This International Day of Women and Girls in Science, we wanted to introduce you to a few of our Zoo team members and get their insights on their fields. There are so many ways for women and girls to use their science degrees to impact the people and animals around them!
Meet Kristen Gagnon, our Zoo’s Lands of Change Area Supervisor! To read more of our Women in Science stories, check out this link.
Position with Brevard Zoo: Lands of Change Area Supervisor
Education: Bachelor’s of Science in Zoology from the University of Maine
How did you choose your field? I have always been interested in animals and biological sciences! I explored many options while in college – ecology, conservation, animal care, cell/molecular biology. As an animal keeper in a zoo, I get many opportunities that combine my interests. I get to work with incredible animals, teach guests about animals and their habitats, and participate in conservation efforts that help animals in their natural habitats.
Did or do you have any female mentors or role models in your field? If so, how did they shape your career journey? Each person that I work with has something to teach me – whether it is a manager, keeper, intern or volunteer! I have many mentors and role models here at Brevard Zoo that have impacted my career. Michelle Ferguson (Rainforest Revealed supervisor) worked closely with me when I started here and really inspired me to learn all that I could and to take every opportunity to grow. She is a patient and enthusiastic teacher that I still turn to when I need advice.
How would you describe your work at the Zoo? Zookeeping is an exciting career. No two days are the same when you work around animals. Sometimes it’s easy to forget that what we see and do every day is amazing! I might spend my day wading through the Chilean flamingo moat, feeding red kangaroos, and trimming a north Sulawesi babirusa’s tusks, all before lunch time!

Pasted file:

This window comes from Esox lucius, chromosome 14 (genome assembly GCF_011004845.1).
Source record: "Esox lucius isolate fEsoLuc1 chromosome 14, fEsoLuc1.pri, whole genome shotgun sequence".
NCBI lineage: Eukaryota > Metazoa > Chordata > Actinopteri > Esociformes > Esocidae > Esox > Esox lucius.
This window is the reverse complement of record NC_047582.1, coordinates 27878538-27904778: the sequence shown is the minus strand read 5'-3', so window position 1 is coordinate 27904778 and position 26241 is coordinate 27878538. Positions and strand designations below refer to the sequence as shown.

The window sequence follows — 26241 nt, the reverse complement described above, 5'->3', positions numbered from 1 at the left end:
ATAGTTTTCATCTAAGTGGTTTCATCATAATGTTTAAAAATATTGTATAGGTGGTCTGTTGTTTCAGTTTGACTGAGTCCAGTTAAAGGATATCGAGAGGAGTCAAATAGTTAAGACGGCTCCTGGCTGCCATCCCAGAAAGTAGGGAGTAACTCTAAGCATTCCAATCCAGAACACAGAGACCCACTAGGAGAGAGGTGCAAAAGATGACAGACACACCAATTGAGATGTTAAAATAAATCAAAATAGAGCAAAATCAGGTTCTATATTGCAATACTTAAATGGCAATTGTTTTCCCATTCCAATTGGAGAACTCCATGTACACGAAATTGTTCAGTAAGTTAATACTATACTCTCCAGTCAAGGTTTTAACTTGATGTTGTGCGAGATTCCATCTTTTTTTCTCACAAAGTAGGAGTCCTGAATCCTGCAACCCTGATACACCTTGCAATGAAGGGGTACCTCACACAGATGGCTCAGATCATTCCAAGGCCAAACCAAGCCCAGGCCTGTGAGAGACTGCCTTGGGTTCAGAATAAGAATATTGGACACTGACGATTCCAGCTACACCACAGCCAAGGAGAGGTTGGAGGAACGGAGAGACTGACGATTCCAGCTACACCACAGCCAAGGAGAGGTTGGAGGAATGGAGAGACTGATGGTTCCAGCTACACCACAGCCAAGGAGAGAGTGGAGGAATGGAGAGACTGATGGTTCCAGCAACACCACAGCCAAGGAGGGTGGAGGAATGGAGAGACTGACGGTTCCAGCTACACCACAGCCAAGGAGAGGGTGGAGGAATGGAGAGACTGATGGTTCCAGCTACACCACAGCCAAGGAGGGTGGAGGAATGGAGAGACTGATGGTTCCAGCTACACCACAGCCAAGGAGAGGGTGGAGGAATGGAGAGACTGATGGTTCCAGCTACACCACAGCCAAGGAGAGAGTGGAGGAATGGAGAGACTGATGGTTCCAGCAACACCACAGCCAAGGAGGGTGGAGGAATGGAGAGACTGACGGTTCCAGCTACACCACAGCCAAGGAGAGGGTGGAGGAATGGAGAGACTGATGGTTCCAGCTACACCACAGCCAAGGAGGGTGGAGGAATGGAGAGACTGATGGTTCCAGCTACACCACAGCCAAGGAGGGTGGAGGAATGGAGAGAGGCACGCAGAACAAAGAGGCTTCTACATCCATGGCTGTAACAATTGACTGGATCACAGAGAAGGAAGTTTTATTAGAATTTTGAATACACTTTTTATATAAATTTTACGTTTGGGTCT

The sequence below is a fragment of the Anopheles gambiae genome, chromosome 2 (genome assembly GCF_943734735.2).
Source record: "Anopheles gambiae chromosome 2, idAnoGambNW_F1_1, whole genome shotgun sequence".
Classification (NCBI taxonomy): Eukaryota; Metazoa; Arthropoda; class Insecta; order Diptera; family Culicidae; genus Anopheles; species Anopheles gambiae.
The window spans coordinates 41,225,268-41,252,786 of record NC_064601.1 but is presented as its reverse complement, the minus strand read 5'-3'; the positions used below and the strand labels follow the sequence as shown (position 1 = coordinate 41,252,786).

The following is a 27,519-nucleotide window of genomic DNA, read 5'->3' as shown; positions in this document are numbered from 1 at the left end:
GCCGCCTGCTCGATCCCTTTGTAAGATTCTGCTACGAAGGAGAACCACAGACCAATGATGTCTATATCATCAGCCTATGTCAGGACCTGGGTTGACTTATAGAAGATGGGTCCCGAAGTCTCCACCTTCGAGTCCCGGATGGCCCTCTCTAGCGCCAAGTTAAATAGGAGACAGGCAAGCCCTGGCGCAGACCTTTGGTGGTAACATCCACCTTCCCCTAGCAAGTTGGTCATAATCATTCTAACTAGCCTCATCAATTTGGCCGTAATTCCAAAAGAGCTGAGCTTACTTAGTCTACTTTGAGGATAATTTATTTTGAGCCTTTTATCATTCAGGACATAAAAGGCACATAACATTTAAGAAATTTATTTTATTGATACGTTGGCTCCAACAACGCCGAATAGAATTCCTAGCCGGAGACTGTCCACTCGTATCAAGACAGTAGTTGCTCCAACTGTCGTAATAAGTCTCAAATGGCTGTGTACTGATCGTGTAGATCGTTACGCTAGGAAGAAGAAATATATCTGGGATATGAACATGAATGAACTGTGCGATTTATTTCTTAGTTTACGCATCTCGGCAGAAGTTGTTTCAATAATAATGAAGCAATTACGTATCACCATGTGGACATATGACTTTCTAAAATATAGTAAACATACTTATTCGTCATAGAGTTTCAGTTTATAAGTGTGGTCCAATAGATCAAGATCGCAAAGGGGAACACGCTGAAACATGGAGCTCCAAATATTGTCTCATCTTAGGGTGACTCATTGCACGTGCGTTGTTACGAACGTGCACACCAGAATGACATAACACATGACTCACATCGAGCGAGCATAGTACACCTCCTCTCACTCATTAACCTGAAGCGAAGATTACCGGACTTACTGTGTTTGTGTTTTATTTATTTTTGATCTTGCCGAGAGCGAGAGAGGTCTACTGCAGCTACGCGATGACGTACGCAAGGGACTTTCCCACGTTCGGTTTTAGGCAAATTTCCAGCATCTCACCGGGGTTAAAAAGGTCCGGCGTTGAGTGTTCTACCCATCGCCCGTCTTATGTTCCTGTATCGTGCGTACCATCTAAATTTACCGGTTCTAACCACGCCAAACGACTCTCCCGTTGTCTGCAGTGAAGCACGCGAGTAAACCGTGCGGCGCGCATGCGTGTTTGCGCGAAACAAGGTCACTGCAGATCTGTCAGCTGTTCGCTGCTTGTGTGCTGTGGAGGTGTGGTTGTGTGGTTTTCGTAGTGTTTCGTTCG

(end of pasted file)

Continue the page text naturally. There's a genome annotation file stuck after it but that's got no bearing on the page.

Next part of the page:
What do you enjoy about your job? Animals are what drew me to this field and the connections that we make with the animals in our care are really rewarding. Each of our animals has a story and a personality. Piggy our female babirusa is a great example of how we can use these relationships to give our animals the best care. I worked with our vet team to train her for voluntary ultrasounds, which we used to confirm her last pregnancy. Getting her comfortable for these sessions helped us prepare for the birth of her two piglets.
What are some challenges about your work? The physical labor of cleaning up after our animals is a lot of work, especially in the Florida weather. Rain or shine, everyone still needs to eat!
Caring for so many animals (there are about 180 aviary birds!!) requires a lot of organization and observational skills.
What advice do you have for girls or women who want to work in your field? Open doors and search behind every one. There are so many types of animals and caring for each of them is different. Don’t be afraid to try new things, try many things, and stay curious – you never know when you will get the opportunity to learn something new and exciting!
Brevard Zoo is an independent, not-for-profit organization that receives no recurring government funding for our operating costs. Your generous support enables us to continue to serve our community and continue our vital animal wellness, education and conservation programs.